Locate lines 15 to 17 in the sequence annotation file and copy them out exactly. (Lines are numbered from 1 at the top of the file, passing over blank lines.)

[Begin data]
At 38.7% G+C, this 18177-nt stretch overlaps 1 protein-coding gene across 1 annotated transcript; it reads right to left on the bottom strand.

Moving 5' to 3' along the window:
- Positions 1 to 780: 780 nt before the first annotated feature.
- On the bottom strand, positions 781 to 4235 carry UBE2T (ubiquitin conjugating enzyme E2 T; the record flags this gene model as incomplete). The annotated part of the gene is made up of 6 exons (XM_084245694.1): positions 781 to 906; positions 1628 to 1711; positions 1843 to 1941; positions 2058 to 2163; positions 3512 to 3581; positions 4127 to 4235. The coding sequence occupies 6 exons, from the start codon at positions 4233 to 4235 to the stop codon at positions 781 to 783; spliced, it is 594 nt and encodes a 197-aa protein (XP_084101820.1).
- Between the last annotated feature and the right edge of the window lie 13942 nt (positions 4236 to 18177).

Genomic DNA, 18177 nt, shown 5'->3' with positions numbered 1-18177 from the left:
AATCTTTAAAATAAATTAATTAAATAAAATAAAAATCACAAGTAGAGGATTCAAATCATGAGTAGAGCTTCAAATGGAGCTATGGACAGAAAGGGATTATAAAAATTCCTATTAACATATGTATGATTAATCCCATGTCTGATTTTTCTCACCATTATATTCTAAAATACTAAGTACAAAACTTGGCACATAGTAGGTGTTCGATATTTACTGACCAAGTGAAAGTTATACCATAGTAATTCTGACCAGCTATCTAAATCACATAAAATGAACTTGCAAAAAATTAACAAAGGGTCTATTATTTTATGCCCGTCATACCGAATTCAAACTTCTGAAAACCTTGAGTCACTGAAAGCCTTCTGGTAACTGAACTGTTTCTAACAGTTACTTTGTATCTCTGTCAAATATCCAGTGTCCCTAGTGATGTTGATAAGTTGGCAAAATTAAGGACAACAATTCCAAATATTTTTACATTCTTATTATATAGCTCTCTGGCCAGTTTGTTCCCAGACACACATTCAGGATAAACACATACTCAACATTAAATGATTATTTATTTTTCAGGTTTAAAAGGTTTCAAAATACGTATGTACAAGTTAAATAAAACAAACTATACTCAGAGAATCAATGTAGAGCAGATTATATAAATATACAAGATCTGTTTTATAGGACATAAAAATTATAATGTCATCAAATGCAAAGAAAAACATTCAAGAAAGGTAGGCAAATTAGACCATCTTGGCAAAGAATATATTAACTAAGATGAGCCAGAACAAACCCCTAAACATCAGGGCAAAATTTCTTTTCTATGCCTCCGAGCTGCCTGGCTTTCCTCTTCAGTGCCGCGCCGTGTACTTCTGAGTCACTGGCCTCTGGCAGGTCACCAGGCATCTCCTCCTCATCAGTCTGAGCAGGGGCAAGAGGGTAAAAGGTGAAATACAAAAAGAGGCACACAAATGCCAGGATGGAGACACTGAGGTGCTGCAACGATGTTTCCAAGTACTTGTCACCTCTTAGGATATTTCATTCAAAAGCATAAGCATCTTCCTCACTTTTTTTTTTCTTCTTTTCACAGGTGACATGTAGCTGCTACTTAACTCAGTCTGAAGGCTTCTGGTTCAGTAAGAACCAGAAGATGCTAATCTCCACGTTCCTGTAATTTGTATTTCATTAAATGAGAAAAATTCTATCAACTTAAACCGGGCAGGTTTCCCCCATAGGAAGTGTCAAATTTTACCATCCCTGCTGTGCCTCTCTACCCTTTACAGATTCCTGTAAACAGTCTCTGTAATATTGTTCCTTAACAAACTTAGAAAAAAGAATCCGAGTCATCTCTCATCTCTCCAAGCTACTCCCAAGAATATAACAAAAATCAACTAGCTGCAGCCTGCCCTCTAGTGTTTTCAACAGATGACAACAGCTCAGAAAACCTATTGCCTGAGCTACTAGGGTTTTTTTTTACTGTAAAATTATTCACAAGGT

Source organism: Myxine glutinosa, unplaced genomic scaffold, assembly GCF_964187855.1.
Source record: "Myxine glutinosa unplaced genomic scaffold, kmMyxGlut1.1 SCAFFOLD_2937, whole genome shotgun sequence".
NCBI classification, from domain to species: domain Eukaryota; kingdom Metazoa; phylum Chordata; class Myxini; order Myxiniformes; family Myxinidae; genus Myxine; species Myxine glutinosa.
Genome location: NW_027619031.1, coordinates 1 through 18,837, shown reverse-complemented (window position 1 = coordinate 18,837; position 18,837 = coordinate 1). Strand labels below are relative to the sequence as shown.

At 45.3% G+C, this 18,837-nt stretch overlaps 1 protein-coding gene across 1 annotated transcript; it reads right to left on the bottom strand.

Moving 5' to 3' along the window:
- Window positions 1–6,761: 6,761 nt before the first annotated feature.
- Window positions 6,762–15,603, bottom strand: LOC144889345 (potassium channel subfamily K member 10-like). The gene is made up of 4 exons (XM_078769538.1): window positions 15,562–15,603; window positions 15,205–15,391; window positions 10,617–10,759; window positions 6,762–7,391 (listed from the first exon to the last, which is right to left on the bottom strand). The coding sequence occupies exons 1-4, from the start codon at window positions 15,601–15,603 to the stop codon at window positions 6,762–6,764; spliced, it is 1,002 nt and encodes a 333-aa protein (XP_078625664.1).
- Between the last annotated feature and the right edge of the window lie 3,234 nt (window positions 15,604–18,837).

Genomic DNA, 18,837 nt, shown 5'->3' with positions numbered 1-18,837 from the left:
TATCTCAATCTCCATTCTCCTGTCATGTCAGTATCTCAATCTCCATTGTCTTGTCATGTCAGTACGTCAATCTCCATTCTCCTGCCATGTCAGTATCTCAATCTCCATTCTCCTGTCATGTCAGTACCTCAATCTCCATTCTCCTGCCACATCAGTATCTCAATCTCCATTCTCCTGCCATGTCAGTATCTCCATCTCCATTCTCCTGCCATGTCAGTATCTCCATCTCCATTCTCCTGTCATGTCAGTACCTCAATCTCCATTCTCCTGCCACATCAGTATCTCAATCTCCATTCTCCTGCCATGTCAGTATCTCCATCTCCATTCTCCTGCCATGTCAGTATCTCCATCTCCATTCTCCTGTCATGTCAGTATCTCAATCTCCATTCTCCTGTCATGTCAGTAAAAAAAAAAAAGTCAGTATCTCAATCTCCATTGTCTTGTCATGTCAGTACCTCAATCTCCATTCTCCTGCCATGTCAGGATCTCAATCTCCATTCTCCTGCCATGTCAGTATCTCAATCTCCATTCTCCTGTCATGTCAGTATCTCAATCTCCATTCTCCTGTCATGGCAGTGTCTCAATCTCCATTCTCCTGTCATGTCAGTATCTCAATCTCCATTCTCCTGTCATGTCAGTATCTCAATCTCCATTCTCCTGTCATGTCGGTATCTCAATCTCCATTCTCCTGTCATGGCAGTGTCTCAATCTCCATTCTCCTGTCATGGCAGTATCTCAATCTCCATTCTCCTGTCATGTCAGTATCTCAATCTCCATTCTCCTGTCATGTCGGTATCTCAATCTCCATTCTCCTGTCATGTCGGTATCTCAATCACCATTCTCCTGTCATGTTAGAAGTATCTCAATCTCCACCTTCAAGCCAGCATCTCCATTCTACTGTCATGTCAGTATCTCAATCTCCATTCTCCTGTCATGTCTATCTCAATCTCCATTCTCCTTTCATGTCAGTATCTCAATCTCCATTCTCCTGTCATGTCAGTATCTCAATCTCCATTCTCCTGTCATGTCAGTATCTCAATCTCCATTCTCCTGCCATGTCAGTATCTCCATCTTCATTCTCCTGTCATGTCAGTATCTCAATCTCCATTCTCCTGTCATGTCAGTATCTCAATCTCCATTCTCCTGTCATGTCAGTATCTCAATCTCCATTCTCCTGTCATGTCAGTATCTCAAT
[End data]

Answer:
- Window positions 6,762–15,603, bottom strand: LOC144889345 (potassium channel subfamily K member 10-like). The gene is made up of 4 exons (XM_078769538.1): window positions 15,562–15,603; window positions 15,205–15,391; window positions 10,617–10,759; window positions 6,762–7,391 (listed from the first exon to the last, which is right to left on the bottom strand). The coding sequence occupies exons 1-4, from the start codon at window positions 15,601–15,603 to the stop codon at window positions 6,762–6,764; spliced, it is 1,002 nt and encodes a 333-aa protein (XP_078625664.1).
- Between the last annotated feature and the right edge of the window lie 3,234 nt (window positions 15,604–18,837).

Genomic DNA, 18,837 nt, shown 5'->3' with positions numbered 1-18,837 from the left: